Please keep in mind that sending mail to your child on an Overland trip is different than sending mail to camp because your child will be on the move. Our experience has been that mail often does not arrive on time, and, sometimes, even when it does, post offices, campgrounds and other mail stops do not reliably deliver mail to our groups. For these reasons:
1. Please do not send anything valuable – please send letters, cards or postcards only. If mail is late, lost or misdirected, Overland’s leaders and staff are not able to return to the post office (or other mail stop) to collect it.
2. Please use the US Postal Service first class mail only; do not use UPS, FedEx or DHL (many of our mail stops accept US Postal Service mail only).
3. Please do not send overnight letters: many overnighted letters arrive before or after we arrive and are then sent back (for this same reason, please do not send mail that requires a signature upon delivery).
4. Please allow one week for postal delivery to U.S. mail stops.
5. Please allow two weeks for postal delivery to international mail stops.
Hone leadership skills while hiking, backpacking, and kayaking in Yellowstone and Grand Teton National Parks.
Students going on Yellowstone Teton Expedition should prepare for:
- 15 days of hiking with an average of 8 miles per day
- Travel to and from the trip
- An Overland experience
We expect you to arrive to your trip fully prepared for all activities.
Preparing for Hiking
On Yellowstone Teton Expedition, you will go on two day hikes and spend a total of 9 days backpacking. You will hike on well-established trails over a variety of terrain ranging from rolling and gentle to steep and rocky. On some days, your hikes will involve a significant amount of elevation change, and you will spend some time at an elevation higher than 8,000 feet.
Backpacking is a strenuous physical activity and requires proper training. While backpacking, our groups are fully self-supported—you will carry all of your belongings (clothes, sleeping bag and pad), some group gear, food and water. Your leaders will distribute group gear and food among all members of the group. Pack weights will vary trip by trip, depending on the location, weather, student and the distance covered. Typically when backpacking, pack weights average about 30% of a hiker’s weight.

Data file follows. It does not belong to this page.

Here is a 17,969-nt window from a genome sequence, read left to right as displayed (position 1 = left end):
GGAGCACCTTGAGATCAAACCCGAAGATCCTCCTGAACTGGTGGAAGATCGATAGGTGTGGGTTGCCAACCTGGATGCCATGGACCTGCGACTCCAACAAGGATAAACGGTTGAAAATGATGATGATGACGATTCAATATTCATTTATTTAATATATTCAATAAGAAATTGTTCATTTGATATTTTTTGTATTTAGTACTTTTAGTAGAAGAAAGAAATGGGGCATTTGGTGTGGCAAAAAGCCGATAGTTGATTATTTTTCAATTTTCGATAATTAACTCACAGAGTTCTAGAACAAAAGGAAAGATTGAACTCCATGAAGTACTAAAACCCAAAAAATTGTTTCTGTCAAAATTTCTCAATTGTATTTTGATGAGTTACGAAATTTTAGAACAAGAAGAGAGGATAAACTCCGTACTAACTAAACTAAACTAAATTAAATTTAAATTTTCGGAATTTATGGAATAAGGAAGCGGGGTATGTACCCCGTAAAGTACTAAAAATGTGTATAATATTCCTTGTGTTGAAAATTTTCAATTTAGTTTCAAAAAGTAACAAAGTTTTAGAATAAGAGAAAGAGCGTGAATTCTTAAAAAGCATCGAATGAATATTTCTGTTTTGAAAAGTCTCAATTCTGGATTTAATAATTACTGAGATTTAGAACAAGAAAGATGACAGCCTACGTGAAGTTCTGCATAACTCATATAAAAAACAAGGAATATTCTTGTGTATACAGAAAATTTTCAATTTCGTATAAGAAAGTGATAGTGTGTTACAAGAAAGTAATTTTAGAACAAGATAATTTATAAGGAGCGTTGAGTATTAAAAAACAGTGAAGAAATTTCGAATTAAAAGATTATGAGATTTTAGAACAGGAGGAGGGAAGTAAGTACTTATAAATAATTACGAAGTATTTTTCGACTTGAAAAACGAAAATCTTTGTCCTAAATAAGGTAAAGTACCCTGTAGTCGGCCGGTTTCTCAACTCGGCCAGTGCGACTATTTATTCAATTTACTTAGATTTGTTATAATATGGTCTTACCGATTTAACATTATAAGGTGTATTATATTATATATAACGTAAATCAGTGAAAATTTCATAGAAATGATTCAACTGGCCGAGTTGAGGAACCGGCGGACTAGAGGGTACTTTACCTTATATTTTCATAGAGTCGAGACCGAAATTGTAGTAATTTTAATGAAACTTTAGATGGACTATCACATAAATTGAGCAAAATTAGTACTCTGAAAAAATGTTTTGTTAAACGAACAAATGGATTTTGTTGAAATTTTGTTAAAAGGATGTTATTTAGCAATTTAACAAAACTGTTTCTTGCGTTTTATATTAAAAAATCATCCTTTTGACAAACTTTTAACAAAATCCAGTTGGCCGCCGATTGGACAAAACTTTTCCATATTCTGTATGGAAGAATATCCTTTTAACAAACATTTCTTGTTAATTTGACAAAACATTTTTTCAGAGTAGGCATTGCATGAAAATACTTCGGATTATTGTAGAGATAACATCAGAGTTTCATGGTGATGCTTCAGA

Before your trip, we strongly advise you spend time breaking-in and adjusting to your hiking boots. We expect you to prepare adequately so you can keep up physically and participate in all of your group's activities. Please follow our guidelines as you prepare for your program.
- 5 weeks before your trip: wear your boots for 15-30 minutes a day. Walk around your house or neighborhood so your boots begin to conform to your feet.
- 4 weeks before your trip: take three 45-minute hikes or walks in your boots.
- 3 weeks before your trip: take three 1-hour hikes or walks in your boots.
- 2 weeks before your trip: take three 2-hour hikes or walks in your boots with a backpack loaded with 10-15% of your body weight.
- 1 week before your trip: take two 3-hour hikes or walks in your boots with a backpack loaded with 25-30% of your body weight.
Groups typically average between 1½ and 3 miles per hour (although pace varies by group). You will take multiple breaks throughout the day—for water, snacks, lunch, to adjust packs, etc.
Preparing for Travel to and from the Trip
Families are responsible for arranging flights to and from the designated airport during a specified window (please do not purchase flights until you have received an email confirming our review of your health forms and school reference). Overland staff will be at the airport to welcome you at the start of your trip and to assist with your departure. You may also be dropped off and picked up at the airport. If you are flying to and from your trip, we will have you call home upon arrival and before departure. We will provide more specific travel information once we have placed you on a program.
Preparing for an Overland Experience
Overland programs are wholesome, structured experiences with high expectations of each student’s behavior. You are expected to be supportive of your trip mates and your leaders, enthusiastic, positive and helpful. We ask that you leave your cell phone and electronics at home (cameras are always welcome), so you can fully engage with your group and your trip. You will have the opportunity to send letters and receive mail at designated mail stops, which are shared in the spring.
All trips have a range of challenges. You should come prepared and recognize that some days will be more difficult, more challenging and longer—both in terms of miles and hours on the trail—than others. Delays occur due to a wide range of variables beyond the control of you, your group or your leaders. Weather patterns change and trail and route conditions vary. You, or someone in your group, might develop a blister or encounter another issue that could delay your group. On some days your group will arrive in to camp in the early afternoon, with time to work on lessons from Overland's leadership curriculum or explore the area as a group, while on other days your group will spend more time on the trail.
Arriving ready for a challenge—and prepared to contribute to an enthusiastic group—will go a long way toward creating a successful trip. Please contact us if you’d like to discuss preparing for your Overland program.